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The Tooth Hurts
June 3, 2010 4:58 AM   Subscribe

I had a root canal on my second molar nearly 1 year ago. The tooth is still sensitive to hot/cold and is very uncomfortable. What gives?

The tooth originally required a filling about 1.5 years ago. Once that didn't solve the pain, my dentist took a look at my x-ray and said that the filling was very close to the nerve, which was now dying. I had a root canal last summer and a crown placed on the tooth. For months the tooth has continued to hurt on and off, some days worse than others. If I tap on the tooth even gently it causes pain. I've seen 2 dentists for second opinions who have views x-rays and seen that all of the nerves have been removed from the canals. What could be causing this and what are my options for relief?
posted by Tenacious.Me.Tokyo to Health & Fitness (12 answers total) 1 user marked this as a favorite
 
I had that, and the nerves all hadn't been removed, something that couldn't be confirmed until the tooth was pulled entirely. X-rays showed nothing, but the pain was really bad. You may just have to have the tooth pulled, unfortunately.
posted by xingcat at 5:08 AM on June 3, 2010


I know from personal experience that root canals can fail and an infection can start under the tooth. In my case, a dark spot was showing up on the x-rays which indicated a possible infection. Multiple dentists concurred. The solution was costly; the tooth was pulled, the area was cleaned and an implant was put in its place.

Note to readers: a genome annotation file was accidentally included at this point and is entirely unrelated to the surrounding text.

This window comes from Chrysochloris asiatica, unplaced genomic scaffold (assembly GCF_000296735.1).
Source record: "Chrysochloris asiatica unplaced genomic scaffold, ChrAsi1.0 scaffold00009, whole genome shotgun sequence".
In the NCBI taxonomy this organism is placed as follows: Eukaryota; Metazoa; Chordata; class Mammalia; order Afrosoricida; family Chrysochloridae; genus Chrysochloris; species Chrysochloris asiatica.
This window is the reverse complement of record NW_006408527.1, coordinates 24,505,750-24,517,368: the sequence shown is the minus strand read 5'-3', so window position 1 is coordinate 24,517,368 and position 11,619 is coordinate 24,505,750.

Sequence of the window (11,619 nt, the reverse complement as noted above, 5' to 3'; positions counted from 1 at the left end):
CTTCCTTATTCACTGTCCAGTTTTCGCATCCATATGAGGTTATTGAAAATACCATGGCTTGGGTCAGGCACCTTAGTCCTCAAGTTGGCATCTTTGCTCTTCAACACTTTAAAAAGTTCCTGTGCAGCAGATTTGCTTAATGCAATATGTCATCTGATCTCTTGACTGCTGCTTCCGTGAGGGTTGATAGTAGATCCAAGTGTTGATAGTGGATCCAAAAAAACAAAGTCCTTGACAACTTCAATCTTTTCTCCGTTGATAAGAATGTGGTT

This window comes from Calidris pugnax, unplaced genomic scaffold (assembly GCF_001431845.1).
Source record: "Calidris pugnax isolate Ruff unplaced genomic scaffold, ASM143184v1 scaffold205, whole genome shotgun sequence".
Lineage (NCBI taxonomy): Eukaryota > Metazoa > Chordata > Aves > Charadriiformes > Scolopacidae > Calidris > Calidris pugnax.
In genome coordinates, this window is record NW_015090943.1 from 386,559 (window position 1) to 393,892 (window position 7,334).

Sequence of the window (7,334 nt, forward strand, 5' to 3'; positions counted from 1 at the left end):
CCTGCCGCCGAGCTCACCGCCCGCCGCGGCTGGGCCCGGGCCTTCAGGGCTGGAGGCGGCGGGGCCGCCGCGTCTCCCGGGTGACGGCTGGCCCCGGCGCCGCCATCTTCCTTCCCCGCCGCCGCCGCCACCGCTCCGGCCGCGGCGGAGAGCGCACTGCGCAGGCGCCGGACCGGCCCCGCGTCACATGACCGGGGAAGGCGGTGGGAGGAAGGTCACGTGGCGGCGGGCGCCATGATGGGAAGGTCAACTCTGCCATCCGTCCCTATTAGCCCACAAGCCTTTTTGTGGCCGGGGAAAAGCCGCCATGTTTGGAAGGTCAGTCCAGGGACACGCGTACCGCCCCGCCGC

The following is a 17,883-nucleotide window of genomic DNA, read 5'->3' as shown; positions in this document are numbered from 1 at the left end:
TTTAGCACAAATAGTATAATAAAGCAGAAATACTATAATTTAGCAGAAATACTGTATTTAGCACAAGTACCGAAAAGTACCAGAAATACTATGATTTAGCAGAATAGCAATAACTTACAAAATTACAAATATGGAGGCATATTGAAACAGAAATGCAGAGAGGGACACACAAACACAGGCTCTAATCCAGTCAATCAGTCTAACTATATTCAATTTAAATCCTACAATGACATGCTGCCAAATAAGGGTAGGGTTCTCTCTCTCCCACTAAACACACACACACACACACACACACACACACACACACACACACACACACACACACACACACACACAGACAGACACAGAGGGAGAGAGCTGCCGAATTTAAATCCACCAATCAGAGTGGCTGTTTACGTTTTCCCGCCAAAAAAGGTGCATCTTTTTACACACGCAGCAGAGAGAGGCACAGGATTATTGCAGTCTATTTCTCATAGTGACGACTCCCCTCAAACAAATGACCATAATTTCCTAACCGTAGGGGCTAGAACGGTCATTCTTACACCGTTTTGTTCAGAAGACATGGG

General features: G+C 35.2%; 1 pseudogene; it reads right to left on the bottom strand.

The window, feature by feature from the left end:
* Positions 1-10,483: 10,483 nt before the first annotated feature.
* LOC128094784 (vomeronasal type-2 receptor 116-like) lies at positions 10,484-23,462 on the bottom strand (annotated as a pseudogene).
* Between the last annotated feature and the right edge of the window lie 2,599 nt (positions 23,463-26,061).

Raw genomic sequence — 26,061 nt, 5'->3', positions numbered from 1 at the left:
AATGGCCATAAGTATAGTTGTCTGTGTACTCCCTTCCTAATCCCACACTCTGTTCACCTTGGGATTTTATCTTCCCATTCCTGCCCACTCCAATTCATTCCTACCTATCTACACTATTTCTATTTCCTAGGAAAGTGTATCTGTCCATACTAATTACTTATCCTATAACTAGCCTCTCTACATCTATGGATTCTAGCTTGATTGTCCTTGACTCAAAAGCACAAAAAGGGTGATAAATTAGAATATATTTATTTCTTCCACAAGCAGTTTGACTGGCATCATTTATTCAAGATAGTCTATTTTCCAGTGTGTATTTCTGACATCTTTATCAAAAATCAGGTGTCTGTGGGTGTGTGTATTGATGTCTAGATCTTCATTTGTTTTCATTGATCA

posted by Jambi at 5:11 AM on June 3, 2010


It might be an infection under the tooth. Did they give you antibiotics?
posted by fleacircus at 5:15 AM on June 3, 2010


Is it an upper molar? I had a root canal on an upper tooth (although one further forward, the canine I think) and now it's sensitive to things that didn't bother me at all before. X-rays show that it now sticks into the sinus cavity a tiny bit and every time my sinuses are swollen it gets sensitive. The pain isn't actually coming from the tooth, there's no nerve so that's impossible (and mine really is all gone and there is no infection), it's referred pain from whatever the end of the root canal filling presses on. Since I have allergies and my sinus are slightly swollen most of the time it's always a bit painful to touch and cold (fun huh?). The only thing I can do is use steroid nasal spray and try to remember to take my antihistamines, and not tap on the tooth (which I just did, ouch).

A molar is probably too far back for this to happen and an infection is probably more likely. Either way the method to diagnose what's wrong is by more X-rays so another trip to the dentist may be in order. At the very least ring them up and ask if there's anything in the previous X-rays that could be causing this, like being near the sinus cavity for example (the first sign of a sinus infection is very often a sore tooth). Even if they can't see it protruding in just being right next to it can be enough, that's what mine is like. They should be able to rule this out with the images they already have then you can ask if it's worth going in for more.
posted by shelleycat at 5:28 AM on June 3, 2010 [1 favorite]


The nerves in teeth can have two roots. Perhaps more, for all I know. The first root can be removed while the second remains there and gets infected and your face swells up like a caricature of someone with mumps gargling golf balls. And the second root can be had to find, requiring ages spent in a chair while a hairy man sticks fingers in your mouth.